DJ Sep
DJ Sep The Elbo Room in the Mission District of San Francisco gets pretty packed on a Sunday night, but it wasn’t always this way. Years of steady street-level promotion from an army of local DJs has built its Sunday night “Dub Mission” party into the place to be if you want to chill out and dance to Reggae and Dub music in the Bay Area as the weekend counts down its final hours. It also helps that each DJ intimately knows the music and can deliver on the promise for a night filled with grooves.

DJ Sep is the mastermind behind this busy night. With her team of J Boogie, Ludichris, Vinnie and Maneesh the Twister, Sep has spent the past five years taking “Dub Mission” to unforeseen heights.

“The night ideally has a tempo and a pace,” says Sep. “Start with a chill atmosphere and let people socialize, and then eventually get them out on the dance floor. It’s nice to have both of those things happen during the night.”

Sep discovered Reggae and Dub music while spinning Indie Rock and Post-Punk for the University of San Francisco’s radio station KUSF. A record by Adrian Sherwood’s Tackhead introduced her to an entire new world of sound and she was off.

“I explored some of the people Sherwood had worked with,” Sep says. “Lee Perry being a prime example. I became more aware of Reggae and Dub.”

Like many successful entrepreneurs, Sep saw an opening and went for it.

“I started DJing on a station called KPFA, a Pacifica station in Berkeley, Calif. I got a call one night asking where the listener could go to hear this music live, and there wasn’t really anyplace I could think of. There were Reggae clubs out here. but there wasn’t anything that emphasized dub, so I started a night.”

The Bay Area’s natural diversity coupled with many fine record shops gives Sep and her team two important advantages: A large potential audience to tap into, and excellent access to the music that keeps people coming back. Couple this with Sep’s widely listened to radio program and the synergy is perfect.

“People have sent me music for the radio show and for Dub Mission for the past five years,” says Sep. “There’s always more records out there than I could possibly spin and buy.”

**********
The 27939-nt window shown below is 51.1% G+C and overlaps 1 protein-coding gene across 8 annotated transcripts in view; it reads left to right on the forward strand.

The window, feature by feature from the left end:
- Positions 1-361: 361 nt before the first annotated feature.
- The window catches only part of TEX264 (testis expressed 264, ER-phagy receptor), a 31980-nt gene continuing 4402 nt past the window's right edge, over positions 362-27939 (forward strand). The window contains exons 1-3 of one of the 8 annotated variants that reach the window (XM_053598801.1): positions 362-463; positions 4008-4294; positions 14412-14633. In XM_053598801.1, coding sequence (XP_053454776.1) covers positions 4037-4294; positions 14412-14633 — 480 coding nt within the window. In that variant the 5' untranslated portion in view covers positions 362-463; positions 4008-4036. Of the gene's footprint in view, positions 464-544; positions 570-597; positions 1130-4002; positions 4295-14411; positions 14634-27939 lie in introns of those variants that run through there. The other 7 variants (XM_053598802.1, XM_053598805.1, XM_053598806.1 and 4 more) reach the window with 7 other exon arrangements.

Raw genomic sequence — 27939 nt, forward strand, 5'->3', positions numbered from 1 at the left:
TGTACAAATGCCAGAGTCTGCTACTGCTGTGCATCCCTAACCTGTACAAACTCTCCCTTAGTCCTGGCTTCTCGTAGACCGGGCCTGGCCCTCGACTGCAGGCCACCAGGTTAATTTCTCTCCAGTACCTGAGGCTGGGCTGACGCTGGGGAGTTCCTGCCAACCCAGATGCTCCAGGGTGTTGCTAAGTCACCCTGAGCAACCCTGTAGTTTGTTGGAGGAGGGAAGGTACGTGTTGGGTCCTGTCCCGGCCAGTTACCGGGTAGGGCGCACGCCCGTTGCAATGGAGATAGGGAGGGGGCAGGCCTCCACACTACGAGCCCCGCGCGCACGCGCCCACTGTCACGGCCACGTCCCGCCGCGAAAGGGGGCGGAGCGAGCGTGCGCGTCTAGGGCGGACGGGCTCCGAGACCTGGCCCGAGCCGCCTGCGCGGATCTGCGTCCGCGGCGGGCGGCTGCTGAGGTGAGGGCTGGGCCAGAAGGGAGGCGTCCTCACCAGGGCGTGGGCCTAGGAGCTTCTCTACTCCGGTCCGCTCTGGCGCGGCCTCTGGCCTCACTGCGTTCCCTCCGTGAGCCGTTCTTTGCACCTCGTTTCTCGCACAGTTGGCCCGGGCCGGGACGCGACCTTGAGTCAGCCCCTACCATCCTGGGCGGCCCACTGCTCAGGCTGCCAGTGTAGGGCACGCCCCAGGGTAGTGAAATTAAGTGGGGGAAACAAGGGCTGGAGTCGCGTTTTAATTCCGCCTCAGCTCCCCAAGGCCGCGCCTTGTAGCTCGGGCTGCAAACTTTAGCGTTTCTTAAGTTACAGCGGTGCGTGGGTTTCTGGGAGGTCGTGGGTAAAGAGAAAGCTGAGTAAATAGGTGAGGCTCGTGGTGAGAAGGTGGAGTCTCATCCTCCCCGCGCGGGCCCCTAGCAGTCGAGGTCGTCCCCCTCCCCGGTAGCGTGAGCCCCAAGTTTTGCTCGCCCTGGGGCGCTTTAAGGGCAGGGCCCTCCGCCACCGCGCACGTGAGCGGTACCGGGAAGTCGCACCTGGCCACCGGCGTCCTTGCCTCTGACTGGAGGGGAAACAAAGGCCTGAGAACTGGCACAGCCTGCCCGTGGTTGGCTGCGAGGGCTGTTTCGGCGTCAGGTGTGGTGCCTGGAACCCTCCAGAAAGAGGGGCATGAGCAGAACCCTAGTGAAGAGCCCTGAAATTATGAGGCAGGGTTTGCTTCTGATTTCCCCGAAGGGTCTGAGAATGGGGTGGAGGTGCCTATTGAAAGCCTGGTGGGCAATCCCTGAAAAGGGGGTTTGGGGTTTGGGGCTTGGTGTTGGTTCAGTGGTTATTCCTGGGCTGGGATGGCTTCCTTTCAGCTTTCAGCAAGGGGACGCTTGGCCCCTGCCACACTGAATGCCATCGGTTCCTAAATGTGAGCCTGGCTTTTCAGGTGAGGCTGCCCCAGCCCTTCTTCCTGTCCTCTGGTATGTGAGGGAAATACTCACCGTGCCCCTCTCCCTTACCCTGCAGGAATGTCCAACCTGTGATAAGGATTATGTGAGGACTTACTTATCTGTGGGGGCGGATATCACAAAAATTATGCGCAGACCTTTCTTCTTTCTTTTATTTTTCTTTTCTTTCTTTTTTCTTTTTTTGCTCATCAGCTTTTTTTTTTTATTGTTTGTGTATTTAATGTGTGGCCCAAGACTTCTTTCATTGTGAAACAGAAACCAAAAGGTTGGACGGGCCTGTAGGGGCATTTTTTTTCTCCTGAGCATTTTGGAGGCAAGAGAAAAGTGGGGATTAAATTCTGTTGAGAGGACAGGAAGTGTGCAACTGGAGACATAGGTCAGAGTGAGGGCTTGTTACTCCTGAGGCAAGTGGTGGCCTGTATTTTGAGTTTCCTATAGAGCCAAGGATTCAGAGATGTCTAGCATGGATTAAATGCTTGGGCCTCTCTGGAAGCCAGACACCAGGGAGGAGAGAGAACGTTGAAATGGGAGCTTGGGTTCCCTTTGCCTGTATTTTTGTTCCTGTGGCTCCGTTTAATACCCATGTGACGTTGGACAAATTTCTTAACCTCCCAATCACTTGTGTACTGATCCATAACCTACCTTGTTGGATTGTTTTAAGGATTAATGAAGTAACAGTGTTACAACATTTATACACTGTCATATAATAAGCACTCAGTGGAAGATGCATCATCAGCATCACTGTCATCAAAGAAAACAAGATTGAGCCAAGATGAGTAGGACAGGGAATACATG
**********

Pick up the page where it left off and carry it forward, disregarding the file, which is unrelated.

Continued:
Sep still enjoys, however, doing her own research, combing Bay Area music shops for just the right addition.

“Crate digging is part of what makes being a DJ interesting. The idea of going through different stacks and going to different stores, even just in Reggae and Dub. There’s so much music that’s been put out that you always come across new things. Taking it home and listening to it is still a big thrill. It’s a process of what you can do and never tire or finish.”

While she’s a musical maverick and always searching for the next new kick, Sep knows the importance of easing her listeners into the new sounds.

“Over time, I’ve been able to expose people to a lot of new music earlier in the evening. We feature different kinds of Dub. We have both today’s Dub and Classic Dub, Classic Roots and Dancehall. Things people might know, we play later on in the night.”

Live performances from touring acts can help dictate the direction of the night as well. “I also feature different people who come through and play live,” Sep says. “I customize the night towards where they’re coming from. There’s really a lot to explore.”

Keeping flexible works best in keeping her DJs interested and her audience ever expanding. “We have people who are interested in Reggae, some of whom were around in the late ’70s and early ‘80s when King Tubby, Lee Perry and the Scientists were putting out their records,” Sep says. “We have people who are college age just starting to explore this music. It’s men and women of all ages and different backgrounds.”

As for that age-old DJ question — vinyl or CD — Sep is expectedly open-minded here as well. “The system is mostly set up for vinyl,” she says. “A lot of the newer stuff is on CD, so I incorporate it. I think it depends on how the music was mastered. I prefer vinyl in some ways. It’s much more of a hands-on performance.

“I made a decision not to limit myself by format. Sep adds. “The music that is programmed is most important. The sound is secondary.”

Sep isn’t interested in limits. Currently she’s spinning at another Bay Area establishment, 26 Mix, once a month. Musical ideas are taken even further at 26 Mix, with a night Sep calls “Future Sound of Urban Rhythm.”

“Dub is the mother of a lot of different types of dance music: Drum and Bass, Techno, House, so it’s a natural outgrowth from that.” NCB